Who hasn’t fantasized about winning the lottery when you are cash strapped? It seems that winning the lottery would solve all of your financial problems.
Not so fast.
A March 2010 study by economists at the University of Kentucky, University of Pittsburgh, and Vanderbilt University suggests that winning the lottery does not reduce the likelihood of a future bankruptcy. The study examined data from 35,000 winners of Florida’s Fantasy 5 lottery from 1993 to 2002, and compared this information with state bankruptcy records. The economists found that more than 1,900 lottery winners filed for bankruptcy relief within five years after winning, a rate double that of the general population during the study period. “The results show that giving $50,000 to $150,000 to people only postpones bankruptcy,” the authors concluded.
Not every lottery winner will act like Callie Rogers, winner of a $3 million UK lottery in 2003. Callie spent every dime of her winnings on shopping, cocaine, friends and breast augmentation, and two years ago she was working as a maid. But then, Callie was probably not a skilled money manager, like the three co-workers who won a $254 million Powerball lottery in Connecticut. If you are lucky enough to win a large lottery, these professionals offer a blueprint on how to protect your money from yourself.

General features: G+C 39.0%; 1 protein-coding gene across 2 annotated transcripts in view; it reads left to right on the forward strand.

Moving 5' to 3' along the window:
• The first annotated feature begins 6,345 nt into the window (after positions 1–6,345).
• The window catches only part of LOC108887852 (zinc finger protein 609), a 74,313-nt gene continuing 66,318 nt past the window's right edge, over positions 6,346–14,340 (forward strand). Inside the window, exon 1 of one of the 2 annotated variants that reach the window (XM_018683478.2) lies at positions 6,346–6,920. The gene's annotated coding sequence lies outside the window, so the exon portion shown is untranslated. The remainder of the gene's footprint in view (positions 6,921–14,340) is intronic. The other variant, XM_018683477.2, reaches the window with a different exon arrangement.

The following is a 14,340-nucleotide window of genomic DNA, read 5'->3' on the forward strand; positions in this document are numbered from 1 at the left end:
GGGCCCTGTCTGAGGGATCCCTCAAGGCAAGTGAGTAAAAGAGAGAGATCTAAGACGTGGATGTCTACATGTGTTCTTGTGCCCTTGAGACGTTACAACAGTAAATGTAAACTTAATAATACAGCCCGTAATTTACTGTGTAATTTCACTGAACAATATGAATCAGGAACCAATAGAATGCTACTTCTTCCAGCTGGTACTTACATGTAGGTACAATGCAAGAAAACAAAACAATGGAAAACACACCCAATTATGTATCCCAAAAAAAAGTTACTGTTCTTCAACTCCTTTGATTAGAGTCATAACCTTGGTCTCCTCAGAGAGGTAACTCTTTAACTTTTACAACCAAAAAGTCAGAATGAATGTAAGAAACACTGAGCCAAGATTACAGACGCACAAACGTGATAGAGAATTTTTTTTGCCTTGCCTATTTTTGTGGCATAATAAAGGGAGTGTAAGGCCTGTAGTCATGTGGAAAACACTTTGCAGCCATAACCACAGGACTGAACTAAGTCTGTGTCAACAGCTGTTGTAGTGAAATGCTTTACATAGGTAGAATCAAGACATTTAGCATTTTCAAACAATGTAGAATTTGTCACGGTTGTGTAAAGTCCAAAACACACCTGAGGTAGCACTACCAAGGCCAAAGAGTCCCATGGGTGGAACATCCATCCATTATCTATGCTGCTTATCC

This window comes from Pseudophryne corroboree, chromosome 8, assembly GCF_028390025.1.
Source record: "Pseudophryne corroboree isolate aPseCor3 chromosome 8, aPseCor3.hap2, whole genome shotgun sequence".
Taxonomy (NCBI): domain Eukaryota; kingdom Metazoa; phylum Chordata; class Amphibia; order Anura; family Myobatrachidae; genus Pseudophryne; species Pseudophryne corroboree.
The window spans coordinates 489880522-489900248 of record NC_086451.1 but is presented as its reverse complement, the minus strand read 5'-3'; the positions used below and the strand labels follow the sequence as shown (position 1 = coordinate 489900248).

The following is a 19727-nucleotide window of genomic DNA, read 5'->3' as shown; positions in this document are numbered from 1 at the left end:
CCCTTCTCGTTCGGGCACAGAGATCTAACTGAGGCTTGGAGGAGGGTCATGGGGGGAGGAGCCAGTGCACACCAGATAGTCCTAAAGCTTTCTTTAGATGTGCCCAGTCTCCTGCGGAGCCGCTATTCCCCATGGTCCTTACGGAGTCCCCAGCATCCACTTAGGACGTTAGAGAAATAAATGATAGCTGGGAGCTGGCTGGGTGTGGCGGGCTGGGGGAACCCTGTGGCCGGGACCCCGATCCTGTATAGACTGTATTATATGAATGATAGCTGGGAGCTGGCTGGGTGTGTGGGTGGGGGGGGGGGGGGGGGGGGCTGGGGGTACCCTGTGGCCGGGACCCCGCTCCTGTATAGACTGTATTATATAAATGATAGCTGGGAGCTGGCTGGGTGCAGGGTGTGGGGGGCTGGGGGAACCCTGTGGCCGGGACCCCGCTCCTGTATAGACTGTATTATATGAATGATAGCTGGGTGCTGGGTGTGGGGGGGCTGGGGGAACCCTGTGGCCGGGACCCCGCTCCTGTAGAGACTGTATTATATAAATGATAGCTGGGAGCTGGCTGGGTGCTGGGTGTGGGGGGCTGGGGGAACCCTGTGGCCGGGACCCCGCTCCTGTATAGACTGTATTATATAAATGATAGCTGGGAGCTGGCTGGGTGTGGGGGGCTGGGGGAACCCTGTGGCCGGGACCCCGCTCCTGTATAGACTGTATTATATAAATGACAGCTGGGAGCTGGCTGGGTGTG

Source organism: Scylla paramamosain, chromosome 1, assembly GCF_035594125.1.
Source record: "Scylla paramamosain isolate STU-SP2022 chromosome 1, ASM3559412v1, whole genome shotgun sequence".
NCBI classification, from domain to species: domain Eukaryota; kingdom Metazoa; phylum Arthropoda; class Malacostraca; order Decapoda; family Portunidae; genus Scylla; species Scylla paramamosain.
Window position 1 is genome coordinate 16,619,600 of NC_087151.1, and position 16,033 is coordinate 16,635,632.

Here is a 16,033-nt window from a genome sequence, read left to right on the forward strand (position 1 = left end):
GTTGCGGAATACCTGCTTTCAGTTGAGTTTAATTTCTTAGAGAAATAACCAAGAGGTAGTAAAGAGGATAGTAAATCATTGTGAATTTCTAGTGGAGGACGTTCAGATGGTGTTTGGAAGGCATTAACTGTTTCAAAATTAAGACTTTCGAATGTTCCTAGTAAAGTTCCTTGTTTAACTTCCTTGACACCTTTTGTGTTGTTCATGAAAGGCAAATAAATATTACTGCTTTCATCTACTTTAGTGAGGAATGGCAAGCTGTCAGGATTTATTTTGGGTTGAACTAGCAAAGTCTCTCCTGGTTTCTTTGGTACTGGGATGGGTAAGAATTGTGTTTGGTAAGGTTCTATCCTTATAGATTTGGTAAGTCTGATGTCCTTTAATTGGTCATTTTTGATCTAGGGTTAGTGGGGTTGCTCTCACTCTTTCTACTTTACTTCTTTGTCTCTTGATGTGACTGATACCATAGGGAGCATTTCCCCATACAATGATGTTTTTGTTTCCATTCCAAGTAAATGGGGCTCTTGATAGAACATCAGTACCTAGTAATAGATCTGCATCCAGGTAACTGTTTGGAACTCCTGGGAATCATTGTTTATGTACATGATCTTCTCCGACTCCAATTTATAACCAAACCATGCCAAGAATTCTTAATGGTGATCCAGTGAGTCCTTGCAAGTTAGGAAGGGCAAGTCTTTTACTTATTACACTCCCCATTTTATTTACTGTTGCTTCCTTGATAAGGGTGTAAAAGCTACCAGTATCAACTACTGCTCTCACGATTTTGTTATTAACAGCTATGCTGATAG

Financial management may seem like common sense, but Americans have many pressures to spend now and worry about the consequences in the future. It takes a reasoned approach and discipline to make a budget and stick to it. To help educate individuals and combat financial illiteracy, Congress amended the bankruptcy laws to require debtors to complete a course in financial management before the completion of the bankruptcy case. The hope is that by providing a bit of education, the debtor will take a more active interest in managing his or her finances and avoid future costly mistakes.
If you are battling insurmountable debt, don’t wish for a magical cure. Take charge of your finances and educate yourself about your options. Speaking with an experienced bankruptcy attorney is a solid first step in taking control and building a better future.